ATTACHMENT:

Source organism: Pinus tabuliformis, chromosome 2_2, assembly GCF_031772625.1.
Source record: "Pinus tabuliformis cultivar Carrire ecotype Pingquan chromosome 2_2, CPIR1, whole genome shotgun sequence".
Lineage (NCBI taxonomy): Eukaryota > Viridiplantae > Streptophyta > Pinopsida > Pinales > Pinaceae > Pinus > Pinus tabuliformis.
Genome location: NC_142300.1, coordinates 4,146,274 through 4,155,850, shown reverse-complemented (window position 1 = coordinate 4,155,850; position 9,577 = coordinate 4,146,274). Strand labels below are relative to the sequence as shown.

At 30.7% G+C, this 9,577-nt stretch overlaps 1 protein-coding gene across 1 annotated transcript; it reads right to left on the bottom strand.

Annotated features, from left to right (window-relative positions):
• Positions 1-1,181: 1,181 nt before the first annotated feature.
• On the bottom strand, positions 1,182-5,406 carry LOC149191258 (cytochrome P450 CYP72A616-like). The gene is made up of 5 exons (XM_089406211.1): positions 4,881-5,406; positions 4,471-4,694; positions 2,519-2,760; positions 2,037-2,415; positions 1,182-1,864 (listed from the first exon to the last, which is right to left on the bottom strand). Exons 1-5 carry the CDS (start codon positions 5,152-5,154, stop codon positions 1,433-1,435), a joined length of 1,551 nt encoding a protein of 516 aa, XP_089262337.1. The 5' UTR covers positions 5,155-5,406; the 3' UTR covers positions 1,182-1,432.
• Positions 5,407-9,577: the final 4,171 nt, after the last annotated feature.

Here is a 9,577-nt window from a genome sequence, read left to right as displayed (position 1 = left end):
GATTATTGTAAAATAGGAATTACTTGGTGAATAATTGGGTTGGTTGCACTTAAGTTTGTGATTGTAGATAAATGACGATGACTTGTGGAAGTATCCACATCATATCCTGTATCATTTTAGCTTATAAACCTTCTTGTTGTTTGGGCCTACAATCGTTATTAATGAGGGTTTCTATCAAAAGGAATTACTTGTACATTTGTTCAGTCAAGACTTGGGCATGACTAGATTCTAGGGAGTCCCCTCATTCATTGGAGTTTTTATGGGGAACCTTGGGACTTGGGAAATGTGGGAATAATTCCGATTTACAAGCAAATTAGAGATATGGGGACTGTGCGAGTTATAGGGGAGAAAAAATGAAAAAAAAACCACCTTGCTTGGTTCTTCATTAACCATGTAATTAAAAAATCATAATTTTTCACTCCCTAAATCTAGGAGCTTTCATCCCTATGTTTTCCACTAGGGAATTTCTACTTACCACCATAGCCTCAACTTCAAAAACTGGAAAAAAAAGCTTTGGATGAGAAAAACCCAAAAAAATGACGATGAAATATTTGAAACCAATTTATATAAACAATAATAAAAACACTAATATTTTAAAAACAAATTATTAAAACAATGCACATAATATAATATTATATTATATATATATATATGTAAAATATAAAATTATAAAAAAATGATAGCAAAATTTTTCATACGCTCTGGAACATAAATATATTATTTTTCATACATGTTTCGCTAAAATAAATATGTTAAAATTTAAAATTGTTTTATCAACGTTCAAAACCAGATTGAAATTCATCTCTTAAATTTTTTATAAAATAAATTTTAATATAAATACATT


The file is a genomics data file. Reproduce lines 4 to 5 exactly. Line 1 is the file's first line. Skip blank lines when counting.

Genome location: NC_142300.1, coordinates 4,146,274 through 4,155,850, shown reverse-complemented (window position 1 = coordinate 4,155,850; position 9,577 = coordinate 4,146,274). Strand labels below are relative to the sequence as shown.

At 30.7% G+C, this 9,577-nt stretch overlaps 1 protein-coding gene across 1 annotated transcript; it reads right to left on the bottom strand.